In my previous post, I made the comment:
In general, if you have a three-column index that starts with the same columns in the same order as the two-column index then the three-column index will be bigger and have a higher clustering_factor.
So what scenarios can you come up with that fall outside the general case ?
Alternatively, what argument could you put forward that justifies the general claim ?
I’ll try to respond to comments on this post a little more quickly than the last one, but I still have quite a lot of other comments to catch up on.
Database is getting high waits on buffer busy waits. Here is an example period where 5 sessions are completely blocked on buffer busy waits for 4 minutes:
select to_char(min(sample_time),'HH24:MI') maxst, to_char(max(sample_time),'HH24:MI') minst, count(*), session_id, ash.p1, ash.p2, ash.SQL_ID, blocking_session bsid from DBA_HIST_ACTIVE_SESS_HISTORY ash where event='buffer busy waits' and session_state='WAITING' group by session_id ,sql_id ,blocking_session ,ash.p1 ,ash.p2 Order by 1 /
If you are not familiar with R, this is the description from the R site: R is a language and environment for statistical computing and graphics. I encountered R at the Erasmus university, where I am working on a project with DNA data which is put in an Oracle database (see: http://huvariome.erasmusmc.nl/ (It’s down at the moment)).
I recently bought myself a Kindle – the keyboard 3G version. Keyboard as I know I will want to add notes to things and the 3G version for no better reason than some vague idea of being able to download things when I am away from my WiFi.
So, how about getting Oracle documentation onto it? You can get the oracle manuals as PDF versions (as opposed to HTML) so I knew it was possible and that others have done so before. A quick web search will show a few people have done this already – one of the best posts is by Robin Moffat.
Anyway, this is my take on it.
I will make an first time attempt tomorrow to do a webcast for ODTUG in the US about how to start with XML in the Oracle database kind of topics. The subject was initially inspired by Cary Millsap’s great whitepaper, “Thinking Clearly About Performance”, that is, my attempt of doing an OakTalk during UKOUG 2011.
I mentioned this when I blogged about my 11gR2 Virtual RAC install on Windows 2008. It came up in a conversation with Niall Litchfield at UKOUG 2011 and I’m reminded of it again today, after doing an 11gR2 install on Windows XP to double-check my answer to a question. Oracle database installs on Windows are so incredibly easy!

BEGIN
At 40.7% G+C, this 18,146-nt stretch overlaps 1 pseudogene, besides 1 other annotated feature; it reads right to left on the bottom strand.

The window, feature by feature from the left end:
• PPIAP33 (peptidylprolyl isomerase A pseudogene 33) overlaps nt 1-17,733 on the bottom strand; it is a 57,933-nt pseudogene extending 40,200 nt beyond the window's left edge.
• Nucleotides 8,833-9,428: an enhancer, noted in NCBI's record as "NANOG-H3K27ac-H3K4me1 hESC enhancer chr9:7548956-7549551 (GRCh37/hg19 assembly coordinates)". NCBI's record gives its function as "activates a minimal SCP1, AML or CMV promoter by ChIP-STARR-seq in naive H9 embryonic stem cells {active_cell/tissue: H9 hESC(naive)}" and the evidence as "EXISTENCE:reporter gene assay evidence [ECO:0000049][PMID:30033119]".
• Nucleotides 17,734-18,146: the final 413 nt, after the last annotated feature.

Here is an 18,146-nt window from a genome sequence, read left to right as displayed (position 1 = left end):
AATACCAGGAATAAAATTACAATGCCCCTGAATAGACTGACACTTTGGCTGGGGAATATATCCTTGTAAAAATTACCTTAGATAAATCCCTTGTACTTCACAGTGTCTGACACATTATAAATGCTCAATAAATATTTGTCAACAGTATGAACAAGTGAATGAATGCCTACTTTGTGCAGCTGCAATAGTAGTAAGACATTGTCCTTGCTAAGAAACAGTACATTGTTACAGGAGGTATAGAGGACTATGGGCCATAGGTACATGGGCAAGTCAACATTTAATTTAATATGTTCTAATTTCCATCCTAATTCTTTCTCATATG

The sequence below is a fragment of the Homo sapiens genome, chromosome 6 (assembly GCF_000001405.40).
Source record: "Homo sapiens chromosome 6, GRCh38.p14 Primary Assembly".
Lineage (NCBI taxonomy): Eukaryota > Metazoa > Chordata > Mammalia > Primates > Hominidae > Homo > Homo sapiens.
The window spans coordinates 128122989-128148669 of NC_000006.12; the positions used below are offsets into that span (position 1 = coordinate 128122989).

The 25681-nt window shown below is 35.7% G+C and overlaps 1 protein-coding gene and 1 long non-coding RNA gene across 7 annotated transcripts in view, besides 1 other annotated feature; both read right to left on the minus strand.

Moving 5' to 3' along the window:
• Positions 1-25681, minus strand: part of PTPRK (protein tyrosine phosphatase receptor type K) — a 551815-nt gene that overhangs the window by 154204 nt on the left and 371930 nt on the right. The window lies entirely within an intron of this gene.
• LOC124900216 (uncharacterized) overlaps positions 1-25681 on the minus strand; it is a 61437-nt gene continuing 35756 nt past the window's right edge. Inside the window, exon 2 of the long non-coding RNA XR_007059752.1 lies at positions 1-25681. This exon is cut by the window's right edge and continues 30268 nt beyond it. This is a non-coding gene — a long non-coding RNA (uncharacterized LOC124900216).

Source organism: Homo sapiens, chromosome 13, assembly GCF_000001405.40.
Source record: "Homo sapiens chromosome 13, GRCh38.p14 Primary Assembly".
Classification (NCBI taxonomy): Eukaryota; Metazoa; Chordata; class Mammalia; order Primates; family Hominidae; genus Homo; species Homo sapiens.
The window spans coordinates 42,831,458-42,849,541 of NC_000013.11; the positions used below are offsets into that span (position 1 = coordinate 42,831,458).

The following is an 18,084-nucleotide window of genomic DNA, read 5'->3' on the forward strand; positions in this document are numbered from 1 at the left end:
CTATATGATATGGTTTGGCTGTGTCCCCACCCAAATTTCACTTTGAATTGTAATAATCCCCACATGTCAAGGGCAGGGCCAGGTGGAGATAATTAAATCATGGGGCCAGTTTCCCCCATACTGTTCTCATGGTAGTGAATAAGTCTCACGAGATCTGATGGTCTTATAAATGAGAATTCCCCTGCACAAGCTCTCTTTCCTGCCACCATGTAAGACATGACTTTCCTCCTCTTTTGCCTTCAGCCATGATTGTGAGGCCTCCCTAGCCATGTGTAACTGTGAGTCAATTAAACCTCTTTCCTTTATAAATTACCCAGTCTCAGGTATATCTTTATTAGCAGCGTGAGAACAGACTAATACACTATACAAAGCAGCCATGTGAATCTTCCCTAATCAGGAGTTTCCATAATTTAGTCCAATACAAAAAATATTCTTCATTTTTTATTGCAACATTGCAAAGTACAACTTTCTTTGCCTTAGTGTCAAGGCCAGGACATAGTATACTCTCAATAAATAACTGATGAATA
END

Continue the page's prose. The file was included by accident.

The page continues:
Now I’m not saying I would want to run Oracle on Windows out of choice. I’m a Linux fanboy, as you probably know, but even the most staunch Linux fan would have to agree that Oracle installs on Linux require quite a few prerequisite steps, even with the oracle-validated package. There is just nothing to do on Windows except put in the CD (iso image) and go…
In my previous post on Index Organized Tables (IOT), I introduced the concept of the IOT Overflow Segment, where we can store columns that we may not want to include within the actual IOT index structure. Before we move on, I just wanted to cover off a few additional points that could be a trap for the [...]
One of the promises from Oracle for OEM 12c was improved support for Oracle RAC One Node. I have spent quite a bit of time researching RON, and wrote a little article in 2 parts about it which you can find here:
One of my complaints with it was the limited support in OEM 11.1. At the time I was on a major consolidation project, which would have used OEM for management of the database.
Just a quick heads-up for anyone who is interested in getting hold of a free copy of
OCA Oracle Database 11g: SQL Fundamenta
There are two free e-books to be won. The two people that contact Sunil Chakravarthy (firstname.lastname@example.org) giving the best reason why they want a free copy of this book win.
Please don’t contact me about this offer. It’s not my book and it’s not my competition. Good luck.